Afternoon Program: Changes Afoot?

Annabelle Svahn, Principal Editor

Every afternoon students at the Academy faithfully make their way across campus in pursuit of “integrity, leadership, and wellness.” According to our website, The Governor’s Academy believes “that learning extends beyond the classroom; that character, including the ability to win and lose gracefully, is formed by learning to be selfless; and that there can be joy, pride, and value in co-curricular experiences.” 

During my time at Govs, I’ve often questioned the afternoon program experience. Why don’t we have more activities? Why must we participate in every season? With it being such an integral part of our experience I often question the importance of the programs. Last year the school held a year-long review of afternoon programs to assess the satisfaction of students, faculty, and staff. Additionally, the program sought to see how TGA compares to its peers in terms of coaching, facilities, and program offerings. Conducted by a third party company in order to objectively evaluate the programs, the review was comprised of focus groups of students, faculty, and staff that participated in a variety of activities.

To learn more about the Afternoon Program Review I interviewed Mrs. Claudia Barcomb, Director of Afternoon Programs and Athletics, who commented on the feedback received from the review. The overall result of the survey was that people are generally happy with the way the programs are structured. One tangible change that came out of this review was the replacement of JV and thirds uniforms. The review also provided feedback that will be used to create a full analysis of the alumni gym and locker rooms, along with other areas of the afternoon program that need review.

 Of the feedback collected, Mrs. Barcomb remarked that many students feel arts and sports are “two separate entities,” and were disappointed in the lack of support shown between the groups at games and performances. She stated that one of the ways to fix this was making sure that we are better at showing up for each other’s events. To gain a second opinion on the matter, I also interviewed Mr. Huntington, director of the winter musical and coach of thirds boys lacrosse. When asked about the athletics/arts divide he said, “I do sometimes perceive an over-emphasis on athletics compared to everything else that we do…but I don’t see it as an athletics/arts divide.” Instead, he stated flexibility from both arts and sports coaches was key, such as having the option for a musical in a different season, to give those who play a winter sport an opportunity to perform.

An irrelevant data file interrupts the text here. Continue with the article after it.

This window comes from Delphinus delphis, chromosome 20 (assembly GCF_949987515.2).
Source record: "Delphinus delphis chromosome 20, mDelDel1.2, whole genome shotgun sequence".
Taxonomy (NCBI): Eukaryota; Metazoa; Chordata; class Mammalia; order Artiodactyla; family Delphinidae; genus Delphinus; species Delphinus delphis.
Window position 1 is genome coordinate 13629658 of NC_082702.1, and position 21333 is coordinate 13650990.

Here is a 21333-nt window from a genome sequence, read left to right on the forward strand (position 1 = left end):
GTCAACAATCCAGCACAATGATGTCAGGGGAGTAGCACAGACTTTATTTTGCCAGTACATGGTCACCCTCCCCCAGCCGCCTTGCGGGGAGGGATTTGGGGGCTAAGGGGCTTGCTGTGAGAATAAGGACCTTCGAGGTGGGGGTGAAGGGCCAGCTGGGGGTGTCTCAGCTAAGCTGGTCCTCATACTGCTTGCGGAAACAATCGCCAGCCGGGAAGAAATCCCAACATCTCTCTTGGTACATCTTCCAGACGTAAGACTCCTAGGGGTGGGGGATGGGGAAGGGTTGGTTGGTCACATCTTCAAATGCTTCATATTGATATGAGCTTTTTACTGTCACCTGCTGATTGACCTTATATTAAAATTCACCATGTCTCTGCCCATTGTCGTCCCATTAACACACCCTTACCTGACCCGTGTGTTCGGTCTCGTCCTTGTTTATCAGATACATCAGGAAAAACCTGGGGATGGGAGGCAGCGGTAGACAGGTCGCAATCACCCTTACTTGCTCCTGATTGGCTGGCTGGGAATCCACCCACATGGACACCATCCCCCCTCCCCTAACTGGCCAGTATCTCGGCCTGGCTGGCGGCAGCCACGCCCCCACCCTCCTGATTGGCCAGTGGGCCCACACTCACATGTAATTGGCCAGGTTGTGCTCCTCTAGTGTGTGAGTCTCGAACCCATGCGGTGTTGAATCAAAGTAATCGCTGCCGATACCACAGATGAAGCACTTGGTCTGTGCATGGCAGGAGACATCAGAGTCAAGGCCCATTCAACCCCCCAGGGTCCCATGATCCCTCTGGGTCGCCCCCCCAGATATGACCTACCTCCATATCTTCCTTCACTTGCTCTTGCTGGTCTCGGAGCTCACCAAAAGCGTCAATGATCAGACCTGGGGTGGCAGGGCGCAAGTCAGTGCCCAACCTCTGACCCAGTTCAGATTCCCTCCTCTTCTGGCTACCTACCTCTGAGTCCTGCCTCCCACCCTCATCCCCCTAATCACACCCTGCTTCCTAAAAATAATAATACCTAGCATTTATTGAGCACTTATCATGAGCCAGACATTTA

There are other ways to destroy the “divide” that we can do right now. As Mr. Huntington put it, the community needs to be more aware of the importance of a show: “Everybody understands the stakes competing with another school… [but] most arts programs get one shot at their performance and it’s at the end of a season when everybody’s tired, everybody doing varsity athletics is thinking about postseason play…and the art folks then need to combat that.” In simple terms, it comes down to teaching people the value of a performance. An idea he gave was, “If Coach O said to his football team, ‘oh you all need to go to the fall drama performance’…I think that would go a long way to [create a culture of] participation. They are the ones who can help to change the culture.” I think it’s important that as a community we realize where we can improve, and how we can best support our peers. We all work really hard in the afternoons, so it’s in all of our best interests to support one another.